GREENSBORO, N.C. — If you looked up at the sky and saw a funnel-looking shape, you might strongly consider taking cover...quickly. But, what if that ominous cloud weren't really a threat?
WFMY News 2 viewer Antoinette Crowded posted this picture on the WFMY News 2 Weather Network page November 12. She wrote, "I saw this around 7 a.m. this morning. Scared me to death, because I thought it could possibly be a funnel cloud!!!
- Meteorologist Terran Kirksey
WFMY News 2 meteorologist Terran Kirksey examined Crowder's picture and said, "It's hard to tell exactly what it is just by looking at the picture. However, I can confirm it's not a funnel cloud."
Kirksey explained funnel clouds extend down toward the ground. The cloud in question in the picture is parallel the ground, because the sides look like they get closer together as the cloud gets farther away from the place where Crowder took the picture.
"Also, funnel clouds are generally associated with convection, like thunderstorms, but we didn't have any thunderstorms the day the image was taken," Kirksey said.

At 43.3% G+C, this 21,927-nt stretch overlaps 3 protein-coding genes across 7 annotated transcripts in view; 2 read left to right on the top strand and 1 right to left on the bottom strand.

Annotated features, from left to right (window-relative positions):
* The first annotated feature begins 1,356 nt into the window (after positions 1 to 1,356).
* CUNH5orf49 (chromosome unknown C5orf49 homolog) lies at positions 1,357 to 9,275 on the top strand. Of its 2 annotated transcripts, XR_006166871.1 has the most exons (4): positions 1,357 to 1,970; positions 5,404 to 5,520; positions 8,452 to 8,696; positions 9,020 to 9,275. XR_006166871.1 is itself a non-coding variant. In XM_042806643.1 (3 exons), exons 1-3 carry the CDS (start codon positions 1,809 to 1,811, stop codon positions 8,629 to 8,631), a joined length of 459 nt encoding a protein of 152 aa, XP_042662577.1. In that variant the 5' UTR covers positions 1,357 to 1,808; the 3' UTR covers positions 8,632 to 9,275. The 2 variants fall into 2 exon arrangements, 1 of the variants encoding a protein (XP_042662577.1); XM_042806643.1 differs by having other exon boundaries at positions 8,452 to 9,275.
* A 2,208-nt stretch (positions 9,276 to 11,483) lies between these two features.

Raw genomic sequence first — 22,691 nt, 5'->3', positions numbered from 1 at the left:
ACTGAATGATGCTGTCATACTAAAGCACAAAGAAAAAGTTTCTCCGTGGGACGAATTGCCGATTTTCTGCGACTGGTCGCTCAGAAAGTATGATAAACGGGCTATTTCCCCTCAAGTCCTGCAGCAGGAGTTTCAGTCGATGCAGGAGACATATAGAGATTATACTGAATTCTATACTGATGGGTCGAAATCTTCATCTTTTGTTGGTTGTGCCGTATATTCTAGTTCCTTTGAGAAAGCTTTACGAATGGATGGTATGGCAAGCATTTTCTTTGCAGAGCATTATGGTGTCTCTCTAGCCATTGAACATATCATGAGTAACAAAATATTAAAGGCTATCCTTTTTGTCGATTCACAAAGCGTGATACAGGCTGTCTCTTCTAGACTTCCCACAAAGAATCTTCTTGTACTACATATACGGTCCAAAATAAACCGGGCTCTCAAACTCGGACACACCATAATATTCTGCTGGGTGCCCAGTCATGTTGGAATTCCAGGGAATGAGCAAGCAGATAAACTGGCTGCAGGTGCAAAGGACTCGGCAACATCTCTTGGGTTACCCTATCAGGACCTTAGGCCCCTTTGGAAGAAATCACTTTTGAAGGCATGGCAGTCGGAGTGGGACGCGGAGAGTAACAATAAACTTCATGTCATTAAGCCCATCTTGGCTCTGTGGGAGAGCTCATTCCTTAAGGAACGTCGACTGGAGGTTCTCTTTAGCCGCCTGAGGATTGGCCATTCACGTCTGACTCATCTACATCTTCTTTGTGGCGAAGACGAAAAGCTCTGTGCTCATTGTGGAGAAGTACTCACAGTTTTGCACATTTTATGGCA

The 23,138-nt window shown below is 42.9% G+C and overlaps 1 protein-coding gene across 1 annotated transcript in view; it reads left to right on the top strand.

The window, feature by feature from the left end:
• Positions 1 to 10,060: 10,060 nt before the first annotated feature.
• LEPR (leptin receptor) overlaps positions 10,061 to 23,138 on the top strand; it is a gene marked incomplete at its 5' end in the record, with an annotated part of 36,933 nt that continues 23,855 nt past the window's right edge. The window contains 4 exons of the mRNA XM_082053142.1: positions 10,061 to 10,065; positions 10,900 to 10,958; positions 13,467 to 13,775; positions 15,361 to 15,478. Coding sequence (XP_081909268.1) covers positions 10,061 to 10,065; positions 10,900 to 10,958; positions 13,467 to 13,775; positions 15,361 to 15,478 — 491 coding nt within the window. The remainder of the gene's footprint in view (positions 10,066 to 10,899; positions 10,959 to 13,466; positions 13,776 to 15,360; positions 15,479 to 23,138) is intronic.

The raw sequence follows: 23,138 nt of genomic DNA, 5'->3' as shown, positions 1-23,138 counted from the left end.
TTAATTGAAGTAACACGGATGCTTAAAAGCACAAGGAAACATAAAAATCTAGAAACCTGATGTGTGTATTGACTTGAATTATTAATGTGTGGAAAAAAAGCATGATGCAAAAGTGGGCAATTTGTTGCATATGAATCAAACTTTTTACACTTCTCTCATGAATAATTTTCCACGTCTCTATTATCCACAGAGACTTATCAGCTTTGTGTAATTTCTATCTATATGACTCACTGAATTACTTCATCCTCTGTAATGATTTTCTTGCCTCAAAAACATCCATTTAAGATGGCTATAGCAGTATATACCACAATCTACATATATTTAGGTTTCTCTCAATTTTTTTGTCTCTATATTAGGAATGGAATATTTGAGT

So, what is the mysterious cloud in Crowder's picture? Kirksey guessed it is an arcus cloud or asperatus undulatus cloud.
"Both of these types of clouds can look kind of like a paper towel roll or a tube."
An arcus cloud forms from the outflow of a thunderstorm or on the leading edge of a cold front and presents in two types -- a shelf cloud and a roll cloud.
An asperatus undulatus cloud generally forms from gravity waves in the atmosphere. The up-and-down motion of air due to gravity waves can cause the clouds to take on "wavy" patterns.
"Since we did have a strong cold front move through the area the day the picture was posted, I believe it's probably an arcus cloud that formed on the leading edge of the front."
The cloud in question in the picture is not a funnel cloud and most likely is an arcus cloud, which is not harmful.
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